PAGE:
Amazon Web Services (AWS) has been a boon for developers and organizations that need large-scale code-crunching power but can't or won't shell out for the server racks. Unfortunately, those cheap, on-tap computing capabilities are an irresistible temptation to bad guys who can, for example, use EC2 to smash passwords in mere minutes for a handful of change.
A bulk email service called Amazon Simple Email Service (SES), the newest announcement from AWS, builds on that theme. When used for good -- or at least legitimate -- purposes, it gives companies and developers an inexpensive way to communicate with users via email. But it also plausibly equips bad guys with another tool for cheaply and anonymously perpetuating spam and malware.
In brief, SES is a scalable, inexpensive bulk and transactional email-sending service that integrates, via API, with existing AWS services. The idea is to enable customers to inject email-sending capabilities into their AWS-hosted applications without having to build their own mail system or enlist a third party.
Customers have two choices of APIs: The SendEmail API requires users to provide only a source address, a destination address, a message subject, and a message body. The service will properly format a multipart MIME email message that suits the display of the receiving email-viewing software.
The SendRawEmail API is for more advanced users, allowing them to format and send their own raw emails by specifying headers, MIME parts, and content types.
Users can also add images to their outgoing messages using an HTML option.
Can SES be used for sending bulk messages? You betcha -- per Amazon: "Simply call the SendEmail or SendRawEmail APIs repeatedly for each email you would like to send. Software running on Amazon EC2, Amazon Elastic MapReduce, or your own servers can compose and deliver bulk emails via Amazon SES in whatever way best suits your business."
Price-wise, customers can expect to shell out just 10 cents per 1,000 email messages sent. Additionally, a customer can send 2,000 email messages for free each day when these emails originate from Amazon EC2 or AWS Elastic Beanstalk.
One of the key questions is what's to stop someone from using this service in tandem with a custom-built app to bombard people with spam, malware, or messages containing phishing lures? Amazon says it has the topic covered: "Amazon SES uses in-house content filtering technologies to scan email content for spam and malware. When such content is detected, Amazon SES prevents these emails from being sent."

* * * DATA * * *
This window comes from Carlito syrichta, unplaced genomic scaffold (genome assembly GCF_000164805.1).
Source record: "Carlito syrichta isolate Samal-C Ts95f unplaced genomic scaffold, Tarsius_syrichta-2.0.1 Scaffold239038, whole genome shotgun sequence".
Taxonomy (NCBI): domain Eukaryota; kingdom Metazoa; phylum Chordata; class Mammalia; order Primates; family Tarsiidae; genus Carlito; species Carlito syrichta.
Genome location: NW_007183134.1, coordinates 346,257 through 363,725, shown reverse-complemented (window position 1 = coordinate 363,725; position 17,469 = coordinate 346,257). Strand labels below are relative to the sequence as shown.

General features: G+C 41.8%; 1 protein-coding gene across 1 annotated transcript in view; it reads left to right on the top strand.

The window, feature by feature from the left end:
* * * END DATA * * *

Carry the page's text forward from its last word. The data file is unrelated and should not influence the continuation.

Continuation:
Those assurances aren't entirely heartening, though, unless Amazon is way ahead of the curve with content-filtering technology. Email services and software vendors have tried for years to keep spam and other unwanted messages from showing up in users' viewing pane, but the crud keeps slipping through.
Further, with access to the array of the AWS offerings, there's additional room for abuse than you might find in a mere bulk-email service. A clever developer could, for example, build an application for sending out spam or phishing messages that adjusts subject lines and email content in real time so that missives slip through Amazon's net. In the background, the app could use a service like bit.ly to mask links to websites built to spread malware or to dupe users into surrendering credentials and credit card numbers.
Amazon doesn't deserve condemnation for the types of capabilities it's making accessible to potential criminals, no more so than other pioneers of email, Web technology, or really any type of automation that can be abused. But the company does need to ensure that it has measures in place to prevent potentially harmful abuses of its services. It's a tough line to walk, no question, as the company also has to respect its customers' privacy.
Follow Ted Samson on Twitter at tsamson_iw.
This article, "Could Amazon's bulk-email service spawn spam and malware?," was originally published at InfoWorld.com. Get the first word on what the important tech news really means with the InfoWorld Tech Watch blog. For the latest business technology news, follow InfoWorld.com on Twitter.